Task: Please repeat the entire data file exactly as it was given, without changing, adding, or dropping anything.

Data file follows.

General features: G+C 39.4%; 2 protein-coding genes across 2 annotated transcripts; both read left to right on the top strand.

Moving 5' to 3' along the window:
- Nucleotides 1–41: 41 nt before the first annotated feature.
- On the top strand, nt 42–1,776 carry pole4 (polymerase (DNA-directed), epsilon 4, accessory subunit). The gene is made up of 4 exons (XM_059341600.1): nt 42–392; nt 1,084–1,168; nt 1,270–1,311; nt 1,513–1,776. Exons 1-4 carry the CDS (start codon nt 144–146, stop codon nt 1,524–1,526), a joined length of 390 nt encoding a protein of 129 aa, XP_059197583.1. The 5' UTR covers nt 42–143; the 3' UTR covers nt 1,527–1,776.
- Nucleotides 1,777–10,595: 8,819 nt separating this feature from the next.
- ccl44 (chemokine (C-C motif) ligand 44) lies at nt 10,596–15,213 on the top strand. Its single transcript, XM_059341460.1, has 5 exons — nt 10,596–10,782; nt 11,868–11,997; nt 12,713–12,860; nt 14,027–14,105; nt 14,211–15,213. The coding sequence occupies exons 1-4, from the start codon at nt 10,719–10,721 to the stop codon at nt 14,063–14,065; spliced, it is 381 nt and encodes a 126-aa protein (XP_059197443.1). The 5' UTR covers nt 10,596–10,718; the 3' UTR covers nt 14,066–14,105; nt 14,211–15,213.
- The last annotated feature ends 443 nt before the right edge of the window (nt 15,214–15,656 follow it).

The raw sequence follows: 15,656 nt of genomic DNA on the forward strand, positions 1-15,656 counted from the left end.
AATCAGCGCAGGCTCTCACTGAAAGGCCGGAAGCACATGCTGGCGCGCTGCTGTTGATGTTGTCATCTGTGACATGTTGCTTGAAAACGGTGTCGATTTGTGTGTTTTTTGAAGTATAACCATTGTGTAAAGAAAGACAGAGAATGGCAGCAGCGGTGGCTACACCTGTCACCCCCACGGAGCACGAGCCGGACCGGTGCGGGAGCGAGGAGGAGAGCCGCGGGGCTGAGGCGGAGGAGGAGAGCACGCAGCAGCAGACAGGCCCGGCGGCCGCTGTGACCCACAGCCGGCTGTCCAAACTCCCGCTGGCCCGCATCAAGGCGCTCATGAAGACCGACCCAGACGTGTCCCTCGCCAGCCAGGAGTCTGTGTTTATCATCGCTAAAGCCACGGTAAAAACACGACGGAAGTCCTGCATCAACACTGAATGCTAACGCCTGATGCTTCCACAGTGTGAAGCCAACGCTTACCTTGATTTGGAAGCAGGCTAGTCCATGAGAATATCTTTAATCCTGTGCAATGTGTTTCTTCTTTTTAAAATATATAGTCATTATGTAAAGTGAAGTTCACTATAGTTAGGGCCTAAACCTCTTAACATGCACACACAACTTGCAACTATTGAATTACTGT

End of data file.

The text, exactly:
General features: G+C 39.4%; 2 protein-coding genes across 2 annotated transcripts; both read left to right on the top strand.

Moving 5' to 3' along the window:
- Nucleotides 1–41: 41 nt before the first annotated feature.
- On the top strand, nt 42–1,776 carry pole4 (polymerase (DNA-directed), epsilon 4, accessory subunit). The gene is made up of 4 exons (XM_059341600.1): nt 42–392; nt 1,084–1,168; nt 1,270–1,311; nt 1,513–1,776. Exons 1-4 carry the CDS (start codon nt 144–146, stop codon nt 1,524–1,526), a joined length of 390 nt encoding a protein of 129 aa, XP_059197583.1. The 5' UTR covers nt 42–143; the 3' UTR covers nt 1,527–1,776.
- Nucleotides 1,777–10,595: 8,819 nt separating this feature from the next.
- ccl44 (chemokine (C-C motif) ligand 44) lies at nt 10,596–15,213 on the top strand. Its single transcript, XM_059341460.1, has 5 exons — nt 10,596–10,782; nt 11,868–11,997; nt 12,713–12,860; nt 14,027–14,105; nt 14,211–15,213. The coding sequence occupies exons 1-4, from the start codon at nt 10,719–10,721 to the stop codon at nt 14,063–14,065; spliced, it is 381 nt and encodes a 126-aa protein (XP_059197443.1). The 5' UTR covers nt 10,596–10,718; the 3' UTR covers nt 14,066–14,105; nt 14,211–15,213.
- The last annotated feature ends 443 nt before the right edge of the window (nt 15,214–15,656 follow it).

The raw sequence follows: 15,656 nt of genomic DNA on the forward strand, positions 1-15,656 counted from the left end.
AATCAGCGCAGGCTCTCACTGAAAGGCCGGAAGCACATGCTGGCGCGCTGCTGTTGATGTTGTCATCTGTGACATGTTGCTTGAAAACGGTGTCGATTTGTGTGTTTTTTGAAGTATAACCATTGTGTAAAGAAAGACAGAGAATGGCAGCAGCGGTGGCTACACCTGTCACCCCCACGGAGCACGAGCCGGACCGGTGCGGGAGCGAGGAGGAGAGCCGCGGGGCTGAGGCGGAGGAGGAGAGCACGCAGCAGCAGACAGGCCCGGCGGCCGCTGTGACCCACAGCCGGCTGTCCAAACTCCCGCTGGCCCGCATCAAGGCGCTCATGAAGACCGACCCAGACGTGTCCCTCGCCAGCCAGGAGTCTGTGTTTATCATCGCTAAAGCCACGGTAAAAACACGACGGAAGTCCTGCATCAACACTGAATGCTAACGCCTGATGCTTCCACAGTGTGAAGCCAACGCTTACCTTGATTTGGAAGCAGGCTAGTCCATGAGAATATCTTTAATCCTGTGCAATGTGTTTCTTCTTTTTAAAATATATAGTCATTATGTAAAGTGAAGTTCACTATAGTTAGGGCCTAAACCTCTTAACATGCACACACAACTTGCAACTATTGAATTACTGT